SPFL Championship, Sunday 17 August 2014 – Tynecastle

History was made at Tynecastle this afternoon. Given the amount of times there is an Edinburgh derby these days you may question that statement. However, this afternoon saw the first ever Hearts-Hibs fixture to be played in the second flight of Scottish league football.

After the fall out of relegation for both capital clubs, this summer has seen major changes at Tynecastle and Easter Road. Both clubs now have new managers, a sprinkling of new players and there is now a powerful and successful woman at the helm of both Edinburgh clubs.

It was with this in mind that a full house packed Tynecastle Stadium for the first of at least four Edinburgh derbies this season. Hearts had something of a pre-match goalkeeping crisis with first choice keeper Neil Alexander ruled out for a month after fracturing his cheekbone in last week’s victory over Rangers at Ibrox and his understudy Scott Gallacher also being ruled out with an ankle injury. It was left to 20-year-old Jack Hamilton, whose loan to Stenhousemuir had to be curtailed due to the goalkeeping crisis, to make his competitive first-team debut for Hearts.

It may have been a Sunday lunch-time kick-off but it was a typically fervent Edinburgh derby atmosphere at Tynecastle. Hibs supporters, despite their agonies of last season, nearly filled the Roseburn Stand and gave their team tremendous backing. The Hearts support responded in kind and the unfurling of a banner in the old main stand which red ‘Tick Tock Who’s Laughing Now’ was an obvious reference to those Hibs supporters who took great demise in their city rivals sinking into administration just over a year ago.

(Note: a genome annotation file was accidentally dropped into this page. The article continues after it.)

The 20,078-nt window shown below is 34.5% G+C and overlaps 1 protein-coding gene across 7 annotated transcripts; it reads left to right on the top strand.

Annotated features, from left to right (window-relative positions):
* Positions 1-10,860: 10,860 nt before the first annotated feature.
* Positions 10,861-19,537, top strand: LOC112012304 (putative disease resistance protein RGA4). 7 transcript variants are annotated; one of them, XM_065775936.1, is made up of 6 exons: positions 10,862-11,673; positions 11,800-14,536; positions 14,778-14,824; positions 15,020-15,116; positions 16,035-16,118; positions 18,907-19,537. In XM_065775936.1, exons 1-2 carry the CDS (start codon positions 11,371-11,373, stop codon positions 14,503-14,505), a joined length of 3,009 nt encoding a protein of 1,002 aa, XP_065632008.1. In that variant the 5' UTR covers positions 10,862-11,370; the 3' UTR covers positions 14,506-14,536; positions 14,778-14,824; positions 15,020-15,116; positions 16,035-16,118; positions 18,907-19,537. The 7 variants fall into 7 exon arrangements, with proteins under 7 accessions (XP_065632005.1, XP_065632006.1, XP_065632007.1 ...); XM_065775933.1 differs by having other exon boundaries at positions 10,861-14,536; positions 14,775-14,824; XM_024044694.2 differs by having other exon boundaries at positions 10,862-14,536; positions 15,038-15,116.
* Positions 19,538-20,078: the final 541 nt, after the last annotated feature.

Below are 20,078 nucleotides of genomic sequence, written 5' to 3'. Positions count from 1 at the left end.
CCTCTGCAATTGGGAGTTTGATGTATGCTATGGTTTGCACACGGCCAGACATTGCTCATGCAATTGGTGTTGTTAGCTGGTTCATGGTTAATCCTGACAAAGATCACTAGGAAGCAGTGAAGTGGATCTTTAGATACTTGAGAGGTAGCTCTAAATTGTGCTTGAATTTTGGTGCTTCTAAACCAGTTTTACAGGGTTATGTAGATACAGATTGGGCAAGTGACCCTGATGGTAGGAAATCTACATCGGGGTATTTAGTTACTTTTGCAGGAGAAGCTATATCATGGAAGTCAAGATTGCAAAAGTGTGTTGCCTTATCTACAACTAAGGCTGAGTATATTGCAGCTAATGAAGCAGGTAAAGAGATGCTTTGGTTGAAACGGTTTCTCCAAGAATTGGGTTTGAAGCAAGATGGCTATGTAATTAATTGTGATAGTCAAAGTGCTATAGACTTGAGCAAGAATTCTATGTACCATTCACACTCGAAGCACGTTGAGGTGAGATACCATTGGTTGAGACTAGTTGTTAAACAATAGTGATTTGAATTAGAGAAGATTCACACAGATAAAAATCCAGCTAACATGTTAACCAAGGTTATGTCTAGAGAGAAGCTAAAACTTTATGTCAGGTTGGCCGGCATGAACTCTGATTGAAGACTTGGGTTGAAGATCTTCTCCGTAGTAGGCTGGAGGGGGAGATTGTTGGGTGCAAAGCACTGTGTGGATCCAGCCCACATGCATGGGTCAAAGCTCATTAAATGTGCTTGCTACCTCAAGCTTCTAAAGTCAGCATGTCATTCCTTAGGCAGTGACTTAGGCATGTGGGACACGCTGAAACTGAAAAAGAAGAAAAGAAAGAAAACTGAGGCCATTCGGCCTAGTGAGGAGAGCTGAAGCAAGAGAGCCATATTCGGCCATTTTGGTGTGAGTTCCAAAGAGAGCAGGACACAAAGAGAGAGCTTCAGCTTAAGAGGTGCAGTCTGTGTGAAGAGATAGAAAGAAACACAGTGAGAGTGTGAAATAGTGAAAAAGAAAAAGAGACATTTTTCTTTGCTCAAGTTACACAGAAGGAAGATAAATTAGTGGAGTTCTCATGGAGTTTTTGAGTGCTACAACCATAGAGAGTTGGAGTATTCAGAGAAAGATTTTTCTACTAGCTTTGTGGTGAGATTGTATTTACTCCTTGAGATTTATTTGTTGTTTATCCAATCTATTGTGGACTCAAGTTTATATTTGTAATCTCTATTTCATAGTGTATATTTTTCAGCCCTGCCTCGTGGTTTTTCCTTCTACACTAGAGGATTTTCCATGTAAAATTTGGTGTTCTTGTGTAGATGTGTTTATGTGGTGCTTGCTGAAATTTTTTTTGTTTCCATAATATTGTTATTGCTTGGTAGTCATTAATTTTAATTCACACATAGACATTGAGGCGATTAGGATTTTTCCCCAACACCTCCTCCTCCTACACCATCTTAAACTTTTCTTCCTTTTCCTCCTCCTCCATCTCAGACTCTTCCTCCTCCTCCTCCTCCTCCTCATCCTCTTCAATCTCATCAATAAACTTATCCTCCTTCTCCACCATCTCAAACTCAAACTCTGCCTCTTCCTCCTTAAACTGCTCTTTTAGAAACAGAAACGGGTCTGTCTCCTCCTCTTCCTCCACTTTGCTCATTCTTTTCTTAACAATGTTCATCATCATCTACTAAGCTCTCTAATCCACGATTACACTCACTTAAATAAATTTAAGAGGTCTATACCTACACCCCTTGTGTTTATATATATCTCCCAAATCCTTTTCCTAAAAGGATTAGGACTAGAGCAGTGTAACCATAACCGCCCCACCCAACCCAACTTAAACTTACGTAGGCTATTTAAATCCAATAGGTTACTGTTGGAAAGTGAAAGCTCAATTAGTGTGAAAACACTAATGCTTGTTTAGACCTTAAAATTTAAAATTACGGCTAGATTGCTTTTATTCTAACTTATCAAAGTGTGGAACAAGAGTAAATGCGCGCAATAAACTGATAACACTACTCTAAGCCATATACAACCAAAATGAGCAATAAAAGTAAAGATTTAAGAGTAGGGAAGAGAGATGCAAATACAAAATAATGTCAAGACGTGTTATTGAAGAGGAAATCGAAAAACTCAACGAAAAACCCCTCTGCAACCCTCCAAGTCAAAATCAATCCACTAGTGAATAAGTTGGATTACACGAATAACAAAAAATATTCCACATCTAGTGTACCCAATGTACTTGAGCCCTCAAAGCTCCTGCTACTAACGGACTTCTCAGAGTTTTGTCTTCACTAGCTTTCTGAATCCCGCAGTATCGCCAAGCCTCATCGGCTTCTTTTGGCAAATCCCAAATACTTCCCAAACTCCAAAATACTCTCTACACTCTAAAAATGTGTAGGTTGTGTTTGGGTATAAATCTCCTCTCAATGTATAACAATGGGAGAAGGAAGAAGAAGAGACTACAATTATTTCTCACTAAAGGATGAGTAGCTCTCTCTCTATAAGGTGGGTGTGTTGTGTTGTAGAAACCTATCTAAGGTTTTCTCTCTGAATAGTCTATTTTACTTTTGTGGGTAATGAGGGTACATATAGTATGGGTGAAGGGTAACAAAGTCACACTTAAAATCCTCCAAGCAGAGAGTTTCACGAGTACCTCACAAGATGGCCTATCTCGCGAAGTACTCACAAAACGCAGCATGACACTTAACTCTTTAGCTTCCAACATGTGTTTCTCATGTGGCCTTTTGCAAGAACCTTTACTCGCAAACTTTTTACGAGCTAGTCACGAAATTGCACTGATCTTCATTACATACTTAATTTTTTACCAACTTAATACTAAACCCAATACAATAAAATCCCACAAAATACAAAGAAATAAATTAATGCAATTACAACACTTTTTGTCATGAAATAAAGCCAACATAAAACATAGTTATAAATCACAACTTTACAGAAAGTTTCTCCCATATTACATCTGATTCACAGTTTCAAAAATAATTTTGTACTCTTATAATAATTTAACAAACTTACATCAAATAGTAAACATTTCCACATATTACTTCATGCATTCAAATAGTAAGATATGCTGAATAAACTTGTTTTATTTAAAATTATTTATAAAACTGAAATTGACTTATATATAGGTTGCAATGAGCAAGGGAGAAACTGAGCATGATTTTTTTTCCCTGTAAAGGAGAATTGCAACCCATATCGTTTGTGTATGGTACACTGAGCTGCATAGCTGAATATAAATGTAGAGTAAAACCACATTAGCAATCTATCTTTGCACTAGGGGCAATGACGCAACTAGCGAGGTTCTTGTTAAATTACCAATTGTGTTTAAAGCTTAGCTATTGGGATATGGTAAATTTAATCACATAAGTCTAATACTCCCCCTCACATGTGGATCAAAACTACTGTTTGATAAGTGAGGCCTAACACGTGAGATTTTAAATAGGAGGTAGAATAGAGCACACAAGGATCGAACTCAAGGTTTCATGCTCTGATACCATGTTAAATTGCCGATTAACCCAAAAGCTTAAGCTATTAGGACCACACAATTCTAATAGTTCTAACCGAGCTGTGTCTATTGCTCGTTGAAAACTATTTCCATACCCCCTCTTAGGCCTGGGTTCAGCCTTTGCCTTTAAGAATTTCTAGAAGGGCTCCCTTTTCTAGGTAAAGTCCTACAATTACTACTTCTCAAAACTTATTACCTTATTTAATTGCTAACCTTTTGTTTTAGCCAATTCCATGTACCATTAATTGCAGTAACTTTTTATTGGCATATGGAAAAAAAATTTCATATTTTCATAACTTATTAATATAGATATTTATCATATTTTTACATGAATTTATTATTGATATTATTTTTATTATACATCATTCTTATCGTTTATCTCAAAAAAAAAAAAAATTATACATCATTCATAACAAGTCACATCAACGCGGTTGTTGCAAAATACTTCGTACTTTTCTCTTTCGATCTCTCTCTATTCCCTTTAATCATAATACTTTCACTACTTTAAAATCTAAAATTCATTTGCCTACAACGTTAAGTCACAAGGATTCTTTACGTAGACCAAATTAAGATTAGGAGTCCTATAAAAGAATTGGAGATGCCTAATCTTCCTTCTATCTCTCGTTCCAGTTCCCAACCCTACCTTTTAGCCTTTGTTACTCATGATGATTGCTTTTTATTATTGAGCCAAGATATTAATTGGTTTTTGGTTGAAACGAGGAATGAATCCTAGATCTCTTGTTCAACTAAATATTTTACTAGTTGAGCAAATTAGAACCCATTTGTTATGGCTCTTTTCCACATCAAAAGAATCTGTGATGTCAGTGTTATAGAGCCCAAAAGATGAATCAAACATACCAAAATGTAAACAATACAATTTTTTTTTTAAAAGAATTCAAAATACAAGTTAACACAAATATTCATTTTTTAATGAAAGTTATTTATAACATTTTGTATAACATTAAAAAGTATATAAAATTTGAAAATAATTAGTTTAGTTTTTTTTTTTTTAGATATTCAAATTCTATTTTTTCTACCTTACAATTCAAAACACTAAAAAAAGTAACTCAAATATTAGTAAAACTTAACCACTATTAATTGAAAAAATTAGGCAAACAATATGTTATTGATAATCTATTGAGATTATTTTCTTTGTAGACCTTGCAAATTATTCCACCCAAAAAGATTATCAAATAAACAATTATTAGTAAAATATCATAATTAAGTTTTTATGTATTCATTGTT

The first half, it has to be said, was as far-removed from some of the free-flowing football on display at the World Cup in Brazil this summer as was possible. The midfield became a battleground with a stream of fouls and misplaced passes and one yearned for a playmaker to put their foot on the ball and calm things down. Sadly, this didn’t happen.

There were few highlights of that opening 45 minutes. Michael Nelson headed just over for the visitors while Hearts Jason Holt delivered an inviting cross into the Hibs penalty box – unfortunately, no one was willing to accept the invitation.

There was plenty of effort and determination from both sides but with half an hour gone neither goalkeeper had been called to make a save of any note. Then came the game’s first real chance.

Hibs Daniel Handling raced into the Hearts penalty box with Hearts keeper Jack Hamilton racing to meet him. The Gorgie youngster brought him down and referee Willie Collum immediately pointed to the penalty spot. The Hearts players and fans alike were aghast when the official reached for a card but, thankfully for the home side, it was just a yellow and the goalkeeper remained on the pitch. Hibs’ Liam Craig stepped up to take the penalty kick but his effort went wide to the delight of the goading home support in the Gorgie Stand.

Eight minutes before the interval, Hearts Sam Nicholson volleyed a first-time effort which forced Hibs goalkeeper Mark Oxley into a fine save. Following his remarkable goal against Livingston at Easter Road last weekend, Oxley was being suitably encouraged by the Hibs fans in the Roseburn Stand behind his goal to shoot at every opportunity…